Tudou Holdings Ltd., China’s second- biggest video website, is attempting a U.S. initial public offering at a 62 percent discount to larger rival Youku.com Inc. (YOKU) after equities plunged this month, sapping demand for new stock.
The Shanghai-based company is seeking to raise as much as $180 million offering 6 million American depositary receipts for $28 to $30 each, according to a regulatory filing. That values the company at about 16 times sales in the 12 months through March 31. Youku.com, which went public in the U.S. last year, trades at a multiple of 41.
Tudou’s site offers user-generated videos much like Google Inc.’s YouTube as well as licensed and proprietary content. The company needs cash to invest in copyrighted movies and TV series to gain visitors amid a crowded online-video market, according to Shanghai-based RedTech Advisors LLC. Even at the steep discount to Youku, Tudou’s price range is high, according to David Menlow, president of Ipofinancial.com.
“It’s a little rich relative to what they have at this point in terms of losses accumulating in the manner that they are,” he said. The discount to Youku “could be the only reason why people are interested in it.”
Tudou, which is losing market share even as it spends more money, is attempting to complete its sale after 13 U.S. IPOs were withdrawn or postponed from Aug. 7 to Aug. 12, the most in a week since 2000, according to data compiled by Bloomberg. More than $2 trillion was erased from U.S. equity values in the past three weeks amid Europe’s debt crisis, signs the U.S. economy is slowing, and a downgrade of the government’s credit rating.
While U.S. stocks rose yesterday, erasing last week’s drop, Tudou may be better off selling itself, Menlow said.
“If the stock is going to go down after the IPO, the company would be better off to sell it at a lower price and sell all of the shares,” he said. Last week, following a report that Baidu Inc. had approached Tudou about a takeover, people with knowledge of the situation said Tudou planned to press forward with the share offering.
The company is tapping the public market for cash to finance technology upgrades, bandwidth expansion and rights to videos as it vies with Youku.com for visitors in the world’s biggest online market. China had 485 million Internet users at the end of June, according to data from the government-sponsored China Internet Network Information Center. There were about 215 million U.S. Internet users in the U.S. as of July, according to Reston, Virginia-based researcher ComScore Inc.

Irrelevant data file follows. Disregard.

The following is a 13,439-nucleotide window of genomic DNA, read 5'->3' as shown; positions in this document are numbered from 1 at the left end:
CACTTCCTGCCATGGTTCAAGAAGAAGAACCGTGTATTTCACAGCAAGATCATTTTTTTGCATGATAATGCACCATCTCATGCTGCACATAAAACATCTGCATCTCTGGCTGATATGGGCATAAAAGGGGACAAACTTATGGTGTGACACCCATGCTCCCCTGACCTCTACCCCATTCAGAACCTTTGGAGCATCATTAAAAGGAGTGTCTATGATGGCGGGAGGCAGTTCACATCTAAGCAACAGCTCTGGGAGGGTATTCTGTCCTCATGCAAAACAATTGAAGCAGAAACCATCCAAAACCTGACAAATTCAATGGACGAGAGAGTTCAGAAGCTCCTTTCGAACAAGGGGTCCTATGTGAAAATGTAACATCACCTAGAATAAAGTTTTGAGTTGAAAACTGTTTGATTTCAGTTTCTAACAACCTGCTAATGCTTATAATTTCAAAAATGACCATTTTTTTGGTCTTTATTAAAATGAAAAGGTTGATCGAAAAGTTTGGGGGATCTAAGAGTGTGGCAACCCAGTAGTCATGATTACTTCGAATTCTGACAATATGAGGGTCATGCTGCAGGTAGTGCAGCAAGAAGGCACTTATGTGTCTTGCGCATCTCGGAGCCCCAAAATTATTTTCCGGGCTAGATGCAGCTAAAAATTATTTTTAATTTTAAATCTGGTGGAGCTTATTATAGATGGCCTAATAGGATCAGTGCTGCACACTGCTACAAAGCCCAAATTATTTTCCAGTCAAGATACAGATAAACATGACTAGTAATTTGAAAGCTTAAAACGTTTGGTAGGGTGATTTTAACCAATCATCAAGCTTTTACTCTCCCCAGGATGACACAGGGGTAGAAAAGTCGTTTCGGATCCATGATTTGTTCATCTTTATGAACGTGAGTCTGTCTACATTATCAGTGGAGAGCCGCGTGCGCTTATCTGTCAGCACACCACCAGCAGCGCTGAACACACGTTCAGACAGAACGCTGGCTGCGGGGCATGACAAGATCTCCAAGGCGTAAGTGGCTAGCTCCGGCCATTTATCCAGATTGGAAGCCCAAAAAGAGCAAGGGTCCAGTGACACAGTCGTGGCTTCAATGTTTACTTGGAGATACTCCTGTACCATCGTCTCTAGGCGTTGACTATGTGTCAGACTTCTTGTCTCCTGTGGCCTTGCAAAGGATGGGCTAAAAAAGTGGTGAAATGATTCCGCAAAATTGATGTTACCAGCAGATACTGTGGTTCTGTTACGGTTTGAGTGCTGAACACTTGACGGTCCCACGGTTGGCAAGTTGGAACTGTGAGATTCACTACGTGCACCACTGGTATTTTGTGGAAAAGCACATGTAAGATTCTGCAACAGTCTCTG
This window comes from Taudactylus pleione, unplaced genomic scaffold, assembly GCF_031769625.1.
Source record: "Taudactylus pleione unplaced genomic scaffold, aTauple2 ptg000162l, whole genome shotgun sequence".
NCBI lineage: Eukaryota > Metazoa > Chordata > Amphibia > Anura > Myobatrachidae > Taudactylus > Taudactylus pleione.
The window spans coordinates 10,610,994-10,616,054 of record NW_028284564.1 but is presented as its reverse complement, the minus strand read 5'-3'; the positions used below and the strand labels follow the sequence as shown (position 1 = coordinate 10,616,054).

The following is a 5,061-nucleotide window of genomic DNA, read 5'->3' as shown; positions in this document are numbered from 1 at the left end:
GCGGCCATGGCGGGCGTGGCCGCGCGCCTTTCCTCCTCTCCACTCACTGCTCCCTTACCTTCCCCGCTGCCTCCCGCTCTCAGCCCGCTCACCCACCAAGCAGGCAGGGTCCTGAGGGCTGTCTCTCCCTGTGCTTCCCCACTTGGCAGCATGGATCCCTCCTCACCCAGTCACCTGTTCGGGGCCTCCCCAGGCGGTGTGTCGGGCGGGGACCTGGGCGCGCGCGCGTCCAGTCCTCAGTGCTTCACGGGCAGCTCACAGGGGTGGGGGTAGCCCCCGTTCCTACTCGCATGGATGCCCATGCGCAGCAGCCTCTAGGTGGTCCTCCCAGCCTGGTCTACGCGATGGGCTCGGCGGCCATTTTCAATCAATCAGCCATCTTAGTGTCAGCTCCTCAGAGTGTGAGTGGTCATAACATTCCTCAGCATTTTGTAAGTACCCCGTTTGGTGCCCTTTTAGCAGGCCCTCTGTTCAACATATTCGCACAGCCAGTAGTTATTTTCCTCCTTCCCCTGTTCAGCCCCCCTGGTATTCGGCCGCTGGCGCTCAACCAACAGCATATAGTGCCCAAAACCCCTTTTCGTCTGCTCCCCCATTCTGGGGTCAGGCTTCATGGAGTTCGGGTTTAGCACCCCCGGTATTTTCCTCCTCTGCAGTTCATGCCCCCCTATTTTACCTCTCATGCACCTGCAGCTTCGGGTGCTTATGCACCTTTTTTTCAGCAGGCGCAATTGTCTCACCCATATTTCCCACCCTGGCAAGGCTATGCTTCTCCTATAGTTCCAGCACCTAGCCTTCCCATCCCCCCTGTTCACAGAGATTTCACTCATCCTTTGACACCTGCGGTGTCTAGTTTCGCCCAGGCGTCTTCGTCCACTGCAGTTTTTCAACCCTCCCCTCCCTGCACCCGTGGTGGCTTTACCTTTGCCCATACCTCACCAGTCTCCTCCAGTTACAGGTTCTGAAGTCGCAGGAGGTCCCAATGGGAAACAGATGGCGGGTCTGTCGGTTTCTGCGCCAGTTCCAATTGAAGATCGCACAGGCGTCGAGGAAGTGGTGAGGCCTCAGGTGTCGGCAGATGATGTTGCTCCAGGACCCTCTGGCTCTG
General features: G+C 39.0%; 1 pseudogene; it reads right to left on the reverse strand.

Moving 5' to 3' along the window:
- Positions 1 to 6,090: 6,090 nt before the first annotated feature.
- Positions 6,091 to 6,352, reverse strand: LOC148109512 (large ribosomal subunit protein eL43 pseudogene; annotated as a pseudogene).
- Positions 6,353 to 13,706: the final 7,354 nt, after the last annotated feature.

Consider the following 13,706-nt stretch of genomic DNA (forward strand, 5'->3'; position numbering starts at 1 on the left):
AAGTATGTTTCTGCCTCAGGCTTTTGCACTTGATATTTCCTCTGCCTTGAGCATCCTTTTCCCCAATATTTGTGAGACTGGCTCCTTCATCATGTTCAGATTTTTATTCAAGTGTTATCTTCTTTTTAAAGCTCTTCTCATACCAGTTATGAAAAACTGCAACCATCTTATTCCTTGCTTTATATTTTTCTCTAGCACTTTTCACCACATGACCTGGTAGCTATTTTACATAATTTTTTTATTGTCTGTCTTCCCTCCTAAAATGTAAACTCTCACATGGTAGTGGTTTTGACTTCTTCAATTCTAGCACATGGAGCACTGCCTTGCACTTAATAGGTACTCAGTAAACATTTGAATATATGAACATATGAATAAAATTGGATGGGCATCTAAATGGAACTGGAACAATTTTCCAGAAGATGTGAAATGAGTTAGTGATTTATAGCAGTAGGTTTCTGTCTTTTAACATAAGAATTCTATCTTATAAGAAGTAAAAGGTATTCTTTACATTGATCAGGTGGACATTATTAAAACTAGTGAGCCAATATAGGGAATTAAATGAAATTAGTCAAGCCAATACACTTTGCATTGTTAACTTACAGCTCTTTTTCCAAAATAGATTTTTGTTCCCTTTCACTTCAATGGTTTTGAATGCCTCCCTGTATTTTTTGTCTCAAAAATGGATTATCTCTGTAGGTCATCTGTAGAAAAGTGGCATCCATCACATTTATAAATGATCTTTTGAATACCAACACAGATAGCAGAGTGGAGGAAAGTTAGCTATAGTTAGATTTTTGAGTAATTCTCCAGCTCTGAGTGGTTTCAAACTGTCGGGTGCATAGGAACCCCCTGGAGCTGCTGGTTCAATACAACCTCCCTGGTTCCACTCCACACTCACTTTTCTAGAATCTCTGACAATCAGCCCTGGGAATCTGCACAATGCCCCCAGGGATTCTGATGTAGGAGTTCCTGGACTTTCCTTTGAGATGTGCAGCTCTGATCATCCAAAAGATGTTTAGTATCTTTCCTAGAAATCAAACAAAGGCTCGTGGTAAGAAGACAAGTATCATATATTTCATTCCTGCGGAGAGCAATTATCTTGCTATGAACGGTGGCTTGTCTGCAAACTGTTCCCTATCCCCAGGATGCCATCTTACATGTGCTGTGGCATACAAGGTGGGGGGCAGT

Tudou’s expenses to license videos for the site ballooned to 68.2 million yuan in 2010, more than 11 times what it spent in 2008, its filing shows. The cost of content and leasing Internet bandwidth to deliver videos to users will continue to increase, and the company may not achieve profitability, according to the prospectus.
“It’s a land grab to go out and get eyeballs,” Scott Billeadeau, who helps oversee about $17 billion at Fifth Third Asset Management in Minneapolis, said of Tudou’s spending. “It’s tough to assess, as the land grab is going on, whether you’re paying the right price or you’re overpaying.”
At the same time, Tudou is losing market share. It accounted for 14 percent of online-video advertising revenue at the end of the second quarter, compared with 17 percent at the end of 2010, while Youku gained two percentage points to 23 percent and Sohu.com Inc.’s video site jumped to 13 percent from 7.9 percent, according to data from researcher Analysys International.
Another 28 percent of the market is split among five competitors including Baidu’s Qiyi.com; a site operated by Xunlei Ltd., which is part-owned by Google Inc.; and Nasdaq- listed Ku6 Media Co., the data show.
“Tudou has to price at a pretty significant discount to get investors interested” in a space that has too many competitors, said Michael Clendenin, managing director at RedTech Advisors.
The companies get most of their income from advertising revenue, which for Chinese video sites almost doubled to 1 billion yuan ($157 million) in the second quarter, according to Beijing-based Analysys. Tudou had 90 million registered users at the end of June, according to its filing, compared with 35.6 million at the end of 2008.
Investors in Tudou include Singapore’s state investment company Temasek Holdings Pte, which will trim its stake to 17 percent after the offering from 21 percent, according to the IPO prospectus, and Crescent Point, which plans to trim its stake to about 13 percent from 16 percent.
The company has accumulated losses of $179 million since the website launched in 2005, according to its filing, while annual revenue has jumped more than 43-fold since 2007. Net revenue, which excludes sales tax, was about $53 million in the 12 months through March, according to the regulatory filing.
Youku, which has posted combined net losses of more than $100 million since 2007, raised $233 million pricing its Dec. 7 IPO above the marketed range, and the shares surged 161 percent in their New York Stock Exchange debut.
Each of Tudou’s ADRs will represent four Class B ordinary shares and will trade on the Nasdaq Stock Market under the symbol TUDO. Credit Suisse Group AG (CSGN) and Deutsche Bank AG (DBK) are leading the offering.
To contact the reporter on this story: Lee Spears in New York at firstname.lastname@example.org.